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Link: linnaeus.c18.net/Letter/L3380 • Nicolaus Joseph, baron von Jacquin to Carl Linnaeus, 13 March 1763 n.s.
Dated 13 Martii 1762. Sent from Wien (Austria) to Uppsala (Sweden). Written in Latin.

upSUMMARY

Nicolaus Joseph von JacquinJacquin, Nicolaus Joseph, baron von
(1727-1817). Dutch. Botanist. In
1755 at the order of emperor Franz I of
Austria he went to the Antilles and
South America. In 1763 he became
professor of mineralogy and chemistry at
Chemnitz, later professor of botany at
Vienna and director of the botanical
garden at Schönbrunn. Correspondent
of Linnaeus.
thanks Linnaeus for the letter of 23 January 1763Letter L3189, received on the previous day. He regrets that he has not yet got vol. 1 of Species plantarumLinnaeus, Carl Species
plantarum
(Stockholm 1762-1763).
Soulsby no. 500.
that Linnaeus should have sent through Christian Friis RottböllRottböll, Christian Friis
(1727-1797). Danish. Botanist and
physician. Professor of medicine at
Copenhagen. Linnaeus’s student.
Correspondent of Linnaeus.
. However, Rottböll has sent him the first instalments of Flora Danica. Icones plantarum sponte nascentium in regnis Daniae et NorvegiaeOeder, Georg Christian von
[Flora danica.] [Flora danica].
Icones plantarum sponte nascentium in
regnis Daniae et Norvegiae, in ducatibus
Slesvici et Holsatiae, et in comitatibus
Oldenburgi et Delmenhorstiae: ad
illustrandum opus de iisdem plantis,
regio jussu exarandum, Florae danicae
nomine inscriptum
, 17 vol., Suppl.
(1 v.) (Copenhagen 1766 [i.e.
1761]-1883).
and Jacquin asks for Linnaeus’s opinion on that work. Jacquin is not fully satisfied.

Two days later, he will send by ordinary mail a copy of his work (Jacquin refers to Selectarum stirpium Americanarum historiaJacquin, Nicolaus Joseph, baron von
Selectarum stirpium Americanarum
historia, in qua ad Linnaeanum systema
determinatae descriptaeque sistuntur
plantae illae, quas in insulis
Martinica, Jamaica, Domingo, alliisque,
et in vicinae continentis parte,
observavit rariores; adjectis iconibus
in solo natali delineatis
(Vienna
1763).
) to Rottböll, who will be urged to forward it to Linnaeus without delay. It should be with Linnaeus within 5 weeks. Jacquin will not send more material to Linnaeus but suggests that Linnaeus prolongs the printing so that he can include something from Jacquin as an appendix. Jacquin is eager not to send too much through Rottböll, and especially not illustrations. Rottböll does not know that it is a new work by Jacquin that he is asked to forward, and Jacquin does not want him to know.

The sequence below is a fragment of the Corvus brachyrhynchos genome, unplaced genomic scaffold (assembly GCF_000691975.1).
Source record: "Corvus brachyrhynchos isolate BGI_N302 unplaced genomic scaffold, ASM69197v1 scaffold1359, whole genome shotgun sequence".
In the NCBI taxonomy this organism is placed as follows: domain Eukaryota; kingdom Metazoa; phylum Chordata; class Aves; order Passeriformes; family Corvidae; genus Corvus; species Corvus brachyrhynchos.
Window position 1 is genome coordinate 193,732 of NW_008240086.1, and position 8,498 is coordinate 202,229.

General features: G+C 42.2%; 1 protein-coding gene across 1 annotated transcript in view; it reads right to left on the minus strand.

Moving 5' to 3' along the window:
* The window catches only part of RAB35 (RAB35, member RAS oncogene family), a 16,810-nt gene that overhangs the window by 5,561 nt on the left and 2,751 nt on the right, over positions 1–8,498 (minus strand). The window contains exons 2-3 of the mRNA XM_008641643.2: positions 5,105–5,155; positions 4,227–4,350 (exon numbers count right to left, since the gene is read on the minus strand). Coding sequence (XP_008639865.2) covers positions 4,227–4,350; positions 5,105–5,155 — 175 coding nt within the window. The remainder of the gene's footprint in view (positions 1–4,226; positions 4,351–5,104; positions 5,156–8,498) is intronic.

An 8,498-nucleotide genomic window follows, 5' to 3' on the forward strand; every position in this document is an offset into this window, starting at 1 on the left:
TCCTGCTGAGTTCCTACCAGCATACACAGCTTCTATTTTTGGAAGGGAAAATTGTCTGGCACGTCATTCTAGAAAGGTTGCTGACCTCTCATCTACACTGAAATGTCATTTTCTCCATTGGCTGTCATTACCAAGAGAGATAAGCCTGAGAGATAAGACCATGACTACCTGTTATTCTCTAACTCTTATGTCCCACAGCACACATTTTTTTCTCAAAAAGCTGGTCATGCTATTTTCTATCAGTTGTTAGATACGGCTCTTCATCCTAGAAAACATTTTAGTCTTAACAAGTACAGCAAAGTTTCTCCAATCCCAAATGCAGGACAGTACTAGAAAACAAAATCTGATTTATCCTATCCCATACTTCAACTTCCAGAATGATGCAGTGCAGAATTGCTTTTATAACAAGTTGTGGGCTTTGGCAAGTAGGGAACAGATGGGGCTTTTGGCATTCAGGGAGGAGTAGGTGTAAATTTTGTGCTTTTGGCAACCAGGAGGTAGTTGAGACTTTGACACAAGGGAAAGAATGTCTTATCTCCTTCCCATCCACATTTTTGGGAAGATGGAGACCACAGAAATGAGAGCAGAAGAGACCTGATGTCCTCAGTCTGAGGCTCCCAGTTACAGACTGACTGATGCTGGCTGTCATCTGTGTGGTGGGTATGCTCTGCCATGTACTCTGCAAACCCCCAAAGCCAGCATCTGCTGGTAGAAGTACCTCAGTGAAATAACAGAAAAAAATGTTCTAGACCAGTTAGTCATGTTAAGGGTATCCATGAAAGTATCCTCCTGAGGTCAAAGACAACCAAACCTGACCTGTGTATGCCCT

Jacquin will also forward pictures from the old manuscript of Dioscorides (Jacquin refers to “Codex Vindobonensis”Dioscorides, Pedanius “Codex
Vindobonensis” (manuscript,
Österreichisches
Nationalbibliothek, Vienna).
, which Linnaeus had been eager to see. He will continue to do so for some time. However, Jacquin asks Linnaeus to keep that information to himself, since Jacquin shared the responsibility for that work with Gerhard van SwietenSwieten, Gerhard van
(1700-1772). Dutch. Pupil of Boerhaave.
Called by Maria Theresa to Vienna, where
he organised the public health system.
Correspondent of Linnaeus.
; the work as a whole is a very large project, heavily funded by the Emperor Franz IFranz I, (1708-1765).
Austrian. Reigned from 1745-1765.
, and under an imperial privilege (Jacquin had arranged for the plants illustrations in the “Codex Vindobonensis” being engraved for a work on ancient and modern medicinal plants. Nothing came out of this project, except for a few setts of proofs. On this see, Lack, “Ex oriente lux – the story of the Codex Vindobonensis”Lack, H. Walter “Ex oriente lux
- the story of the Codex Vindobonensis”,
The Society for the History of
Natural History, 14th international
conference & AGM. Illuminating
nature: spotlights on natural history
illustration. 8-10 May 2003. Programme
and abstracts
(Florence 2003).
).

Jacquin answers Linnaeus’s question on Aquartia’s anthers by admitting that he does not remember. He happened to be travelling and to be delayed in that by a serious attack of dysentery, when he found and examined that plant.

After some more details and a request for rare seeds, Jacquin gives Linnaeus a character of Veronica Bonarota which Giovanni Antonio ScopoliScopoli, Giovanni Antonio
(1723-1788). Italian. Physician and
naturalist. Correspondent of Linnaeus.
had supplied. Scopoli wants to make it a new genus, called Ageria and Linnaeus is asked for advice. Jacquin has it only dried in the herbarium.

[2004-07-11]

upMANUSCRIPTS

a. (LS, VII, 227-228). [1] [2] [3]